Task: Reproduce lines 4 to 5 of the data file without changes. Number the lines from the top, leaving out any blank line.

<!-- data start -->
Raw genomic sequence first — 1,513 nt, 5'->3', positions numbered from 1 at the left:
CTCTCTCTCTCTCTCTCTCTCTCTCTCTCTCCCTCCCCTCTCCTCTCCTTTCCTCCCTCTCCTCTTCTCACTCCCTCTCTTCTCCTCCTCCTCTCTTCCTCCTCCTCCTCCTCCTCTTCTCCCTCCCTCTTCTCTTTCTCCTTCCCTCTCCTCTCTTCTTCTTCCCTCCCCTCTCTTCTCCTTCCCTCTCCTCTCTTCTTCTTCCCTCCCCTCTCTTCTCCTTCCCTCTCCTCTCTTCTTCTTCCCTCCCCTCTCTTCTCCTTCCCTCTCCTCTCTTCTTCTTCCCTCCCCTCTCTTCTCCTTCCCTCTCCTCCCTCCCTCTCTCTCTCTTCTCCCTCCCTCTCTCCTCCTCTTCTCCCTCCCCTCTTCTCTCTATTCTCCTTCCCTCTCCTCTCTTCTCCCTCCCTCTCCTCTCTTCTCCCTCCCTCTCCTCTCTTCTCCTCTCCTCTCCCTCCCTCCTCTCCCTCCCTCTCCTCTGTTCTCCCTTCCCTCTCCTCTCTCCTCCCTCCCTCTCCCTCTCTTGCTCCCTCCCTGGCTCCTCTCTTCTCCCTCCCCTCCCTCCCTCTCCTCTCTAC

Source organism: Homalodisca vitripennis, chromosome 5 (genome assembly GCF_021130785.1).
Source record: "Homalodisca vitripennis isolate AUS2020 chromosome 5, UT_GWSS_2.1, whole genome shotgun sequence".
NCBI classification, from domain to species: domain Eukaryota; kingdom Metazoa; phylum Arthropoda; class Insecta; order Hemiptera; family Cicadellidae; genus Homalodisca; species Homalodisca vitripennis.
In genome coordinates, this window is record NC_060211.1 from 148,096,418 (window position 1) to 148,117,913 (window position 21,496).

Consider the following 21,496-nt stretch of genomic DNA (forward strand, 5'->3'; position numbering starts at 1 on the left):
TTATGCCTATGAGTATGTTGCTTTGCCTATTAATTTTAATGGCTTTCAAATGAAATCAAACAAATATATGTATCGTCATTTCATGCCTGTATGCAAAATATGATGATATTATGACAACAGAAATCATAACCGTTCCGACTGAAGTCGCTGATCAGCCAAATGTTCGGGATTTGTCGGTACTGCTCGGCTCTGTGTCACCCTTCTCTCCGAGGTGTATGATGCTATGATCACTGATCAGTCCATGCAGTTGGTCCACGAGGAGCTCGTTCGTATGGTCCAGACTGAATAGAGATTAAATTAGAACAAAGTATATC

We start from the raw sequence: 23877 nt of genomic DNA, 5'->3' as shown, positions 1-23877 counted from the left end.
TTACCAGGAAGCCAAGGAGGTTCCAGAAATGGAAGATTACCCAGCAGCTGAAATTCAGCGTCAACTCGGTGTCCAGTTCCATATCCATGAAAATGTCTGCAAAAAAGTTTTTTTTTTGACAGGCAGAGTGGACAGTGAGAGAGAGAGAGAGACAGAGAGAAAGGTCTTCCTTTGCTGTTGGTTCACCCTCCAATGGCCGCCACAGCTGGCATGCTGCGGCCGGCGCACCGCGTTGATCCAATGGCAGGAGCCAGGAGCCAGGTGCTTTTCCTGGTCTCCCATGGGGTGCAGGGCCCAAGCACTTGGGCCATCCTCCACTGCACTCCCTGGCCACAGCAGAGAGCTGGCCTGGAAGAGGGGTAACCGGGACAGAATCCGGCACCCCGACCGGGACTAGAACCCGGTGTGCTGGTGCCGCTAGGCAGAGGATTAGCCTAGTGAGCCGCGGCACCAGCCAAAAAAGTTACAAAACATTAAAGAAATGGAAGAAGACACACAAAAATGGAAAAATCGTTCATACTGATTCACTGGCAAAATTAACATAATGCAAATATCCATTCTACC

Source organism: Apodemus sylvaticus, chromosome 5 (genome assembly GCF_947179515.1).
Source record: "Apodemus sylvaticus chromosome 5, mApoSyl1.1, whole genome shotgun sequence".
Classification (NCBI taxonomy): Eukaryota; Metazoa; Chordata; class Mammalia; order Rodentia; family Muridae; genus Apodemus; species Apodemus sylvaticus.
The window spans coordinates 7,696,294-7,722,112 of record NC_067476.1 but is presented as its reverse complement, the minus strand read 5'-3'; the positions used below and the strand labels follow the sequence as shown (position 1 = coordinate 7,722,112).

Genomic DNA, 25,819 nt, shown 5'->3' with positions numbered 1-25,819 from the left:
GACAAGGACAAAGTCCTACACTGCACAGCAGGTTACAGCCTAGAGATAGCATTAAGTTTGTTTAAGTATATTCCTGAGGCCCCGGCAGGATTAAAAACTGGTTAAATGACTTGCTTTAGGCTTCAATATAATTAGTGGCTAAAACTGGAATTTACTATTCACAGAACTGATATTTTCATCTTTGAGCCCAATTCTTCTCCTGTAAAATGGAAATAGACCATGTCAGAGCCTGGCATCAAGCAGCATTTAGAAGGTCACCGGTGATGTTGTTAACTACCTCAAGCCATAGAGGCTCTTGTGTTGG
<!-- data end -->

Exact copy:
Source record: "Homalodisca vitripennis isolate AUS2020 chromosome 5, UT_GWSS_2.1, whole genome shotgun sequence".
NCBI classification, from domain to species: domain Eukaryota; kingdom Metazoa; phylum Arthropoda; class Insecta; order Hemiptera; family Cicadellidae; genus Homalodisca; species Homalodisca vitripennis.